Several songs on Baba Yaga top 6 minutes. I understand you were still looking for distribution when you released it. This seems a brave choice in a world where labels are looking for more 3 minute formulations. Did you consider shortening songs?
We did. We also struggled with the possibility of cutting the record itself down in number of songs, but in the end it didn’t feel right to us. We knew it would catch flack for being too long, but it was named after a monster, Baba Yaga, only seemed right that it should be a monster.
What was the process of writing and then getting the album out there? I understand a lot was written on tour and you were performing songs from the new album before you had a deal for it.
It was a piecemeal process for sure over a long period of time. we planned things as much as we could, things like preproduction (writing/practicing), studio time, costs, payment, and such. but so much of the creative and business process are out of your control so we were forced to roll with the punches on that side of things.
What ways have you grown or changed since the release of your 2010 debut Hampton’s Lullaby?
I think we’ve grown together most of all. Really becoming a cohesive band.
Were specific sounds or other bands influencing Baba Yaga in anyway?
Not consciously, no. influence is mostly a subconscious force, coming at you from every direction, so its really too hard to pinpoint a handful of things that specifically influenced this record.
You released a live recording, Seney-Stovall, for Record Store Day last year, which was recorded in Athens, GA’s historic Seney-Stovall Chapel. It’s got such a realness to it and is a good representation of your live show for fans who haven’t had a chance to see you. Did you always know you would do this project? Or did it happen after the fact?
We planned on multi-track recording the show for a future project. The Record Store Day release came to light later on and fit perfectly. We took a few days to mix the tracks we wanted to put out and got it going thanks to the fine folks at Think Indie and Junket Boy.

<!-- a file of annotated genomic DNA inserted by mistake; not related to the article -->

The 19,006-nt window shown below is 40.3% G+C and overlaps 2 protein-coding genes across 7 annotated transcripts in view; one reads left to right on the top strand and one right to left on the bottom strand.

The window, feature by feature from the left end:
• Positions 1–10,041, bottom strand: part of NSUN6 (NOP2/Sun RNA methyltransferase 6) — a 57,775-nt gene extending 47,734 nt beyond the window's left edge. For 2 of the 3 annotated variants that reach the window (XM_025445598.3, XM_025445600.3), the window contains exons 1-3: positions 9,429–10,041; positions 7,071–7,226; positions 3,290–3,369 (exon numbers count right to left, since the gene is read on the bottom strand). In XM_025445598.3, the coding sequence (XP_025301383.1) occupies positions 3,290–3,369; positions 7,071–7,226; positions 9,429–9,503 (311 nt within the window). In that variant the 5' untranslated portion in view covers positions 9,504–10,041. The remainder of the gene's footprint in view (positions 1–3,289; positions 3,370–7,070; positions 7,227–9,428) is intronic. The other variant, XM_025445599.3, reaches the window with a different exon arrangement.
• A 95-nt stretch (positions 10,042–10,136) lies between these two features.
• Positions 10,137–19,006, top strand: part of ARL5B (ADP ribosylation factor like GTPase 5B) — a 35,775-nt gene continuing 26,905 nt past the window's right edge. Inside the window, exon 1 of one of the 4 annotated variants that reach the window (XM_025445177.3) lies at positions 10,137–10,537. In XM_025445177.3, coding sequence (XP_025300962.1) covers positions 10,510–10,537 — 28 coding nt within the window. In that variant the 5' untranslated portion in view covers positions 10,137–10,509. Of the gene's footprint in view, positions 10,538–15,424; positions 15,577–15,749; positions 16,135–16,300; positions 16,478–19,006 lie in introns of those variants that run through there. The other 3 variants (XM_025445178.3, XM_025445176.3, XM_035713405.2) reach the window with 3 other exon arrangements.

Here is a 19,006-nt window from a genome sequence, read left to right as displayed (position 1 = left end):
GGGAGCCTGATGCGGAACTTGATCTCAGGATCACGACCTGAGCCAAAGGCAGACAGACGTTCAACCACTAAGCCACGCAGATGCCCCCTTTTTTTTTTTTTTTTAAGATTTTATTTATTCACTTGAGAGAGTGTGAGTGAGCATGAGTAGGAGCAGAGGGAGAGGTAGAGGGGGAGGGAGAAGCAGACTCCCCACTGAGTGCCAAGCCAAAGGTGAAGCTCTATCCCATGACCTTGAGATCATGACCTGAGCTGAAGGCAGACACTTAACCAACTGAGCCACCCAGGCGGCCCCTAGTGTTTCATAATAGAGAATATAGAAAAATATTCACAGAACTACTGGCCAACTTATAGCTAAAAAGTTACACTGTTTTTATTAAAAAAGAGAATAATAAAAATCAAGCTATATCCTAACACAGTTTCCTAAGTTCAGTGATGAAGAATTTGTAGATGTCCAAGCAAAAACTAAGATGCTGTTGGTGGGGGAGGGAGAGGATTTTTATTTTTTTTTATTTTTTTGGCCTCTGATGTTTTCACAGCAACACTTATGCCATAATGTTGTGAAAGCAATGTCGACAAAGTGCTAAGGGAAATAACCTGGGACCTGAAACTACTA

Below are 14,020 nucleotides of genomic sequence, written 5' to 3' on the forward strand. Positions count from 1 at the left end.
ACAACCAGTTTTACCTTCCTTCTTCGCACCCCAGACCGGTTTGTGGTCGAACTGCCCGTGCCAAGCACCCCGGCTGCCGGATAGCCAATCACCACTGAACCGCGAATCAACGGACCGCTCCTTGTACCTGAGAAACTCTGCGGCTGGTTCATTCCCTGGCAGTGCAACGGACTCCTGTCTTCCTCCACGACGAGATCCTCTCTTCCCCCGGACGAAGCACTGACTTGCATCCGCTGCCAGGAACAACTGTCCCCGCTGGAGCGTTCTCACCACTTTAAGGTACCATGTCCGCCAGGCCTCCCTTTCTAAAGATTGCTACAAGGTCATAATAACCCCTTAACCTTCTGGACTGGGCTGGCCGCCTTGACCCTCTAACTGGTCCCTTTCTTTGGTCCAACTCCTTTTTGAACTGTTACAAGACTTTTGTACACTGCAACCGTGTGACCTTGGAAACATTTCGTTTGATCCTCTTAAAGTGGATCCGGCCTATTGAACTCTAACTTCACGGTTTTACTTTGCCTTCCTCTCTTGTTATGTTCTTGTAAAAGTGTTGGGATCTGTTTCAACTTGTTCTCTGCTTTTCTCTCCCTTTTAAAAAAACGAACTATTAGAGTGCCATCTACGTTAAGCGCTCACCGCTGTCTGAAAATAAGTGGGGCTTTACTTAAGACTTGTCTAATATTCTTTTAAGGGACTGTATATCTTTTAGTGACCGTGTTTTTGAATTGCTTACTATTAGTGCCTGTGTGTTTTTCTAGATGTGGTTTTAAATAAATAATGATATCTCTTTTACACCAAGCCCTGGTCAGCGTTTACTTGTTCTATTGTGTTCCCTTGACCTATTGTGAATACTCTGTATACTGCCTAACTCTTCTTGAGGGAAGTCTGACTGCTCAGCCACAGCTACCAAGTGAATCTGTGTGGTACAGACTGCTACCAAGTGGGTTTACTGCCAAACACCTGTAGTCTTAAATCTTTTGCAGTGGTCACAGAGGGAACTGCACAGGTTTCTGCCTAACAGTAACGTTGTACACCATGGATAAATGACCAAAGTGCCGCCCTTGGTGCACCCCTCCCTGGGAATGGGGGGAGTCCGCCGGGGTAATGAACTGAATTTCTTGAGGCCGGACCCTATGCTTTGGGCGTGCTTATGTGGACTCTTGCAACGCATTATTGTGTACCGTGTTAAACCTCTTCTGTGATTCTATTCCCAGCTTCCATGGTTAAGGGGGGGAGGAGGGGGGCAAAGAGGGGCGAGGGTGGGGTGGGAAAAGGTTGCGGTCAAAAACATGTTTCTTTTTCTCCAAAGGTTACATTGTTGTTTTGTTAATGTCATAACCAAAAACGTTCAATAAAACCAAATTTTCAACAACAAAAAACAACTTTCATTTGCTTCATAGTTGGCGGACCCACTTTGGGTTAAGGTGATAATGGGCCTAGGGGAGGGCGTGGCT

Do you guys listen to vinyl? If yes, please briefly elaborate on why and some of your favorites.
Yes. because it sounds great. i had fallen into a deep hatred of hearing our new record, until it we received the test pressings. it hadn’t sounded that great since we were in the studio listening to the final mixes. made me hate it just a little less…
You did a cover of Chris Isaac’s “Wicked Game” for the record. Why this song?
We did this song for one of our EP’s, Via Flamina, along with Wild Heart by Stevie Nicks. That Seney-Stovall show was a release for that EP so we played all those songs. We chose that track in the first place to record because it was dead sexy, and no other reason.
Do you do covers often when playing live? If yes, what are some favorites?
Not really, we sprinkle em in, depends on the show.
You guys are an Athens band, which means big shoes to fill (REM, NMH, WSP, and many more). What is the scene there now, in 2013?
Still fertile as ever.
Are you fans or friends of any other Athens bands?
Absolutely. Too many to name really…
I actually met one of you at Bonnaroo 2011 (sorry I don’t remember who) (I *think* it was at a Wavves show but I could be wrong), and you had just played your biggest gig up to that point. You showed me iPhone pics you took from the stage, and were just so stoked on the opportunity and the energy of performing and living out a dream. It was a great moment. Did you guys keep that momentum going? What’s it like thinking about that moment now, two years and several albums/tours later?
Still just as unreal. We’ve played to more big crowds since then. But that was a pretty radical (and terrifying) day. One ill never forget. Anyone that says differently is a liar. We’re really excited to be back this summer.
Your band only formed in 2010 and you were playing Bonnaroo by 2011. Do you feel thing began happening really fast? What is the summary of when you met to that moment on stage?
We actually started at the turn of 2009 so it was 2.5 years into us being a band. I don’t think things have been happening too fast or too slow. Right on time.
What do you have planned next?
Please feel free to write/say anything else at all!
Sorry for some of the short/non answers and please excuse and typos/misspellings, I answered this from the van, doing 75mph.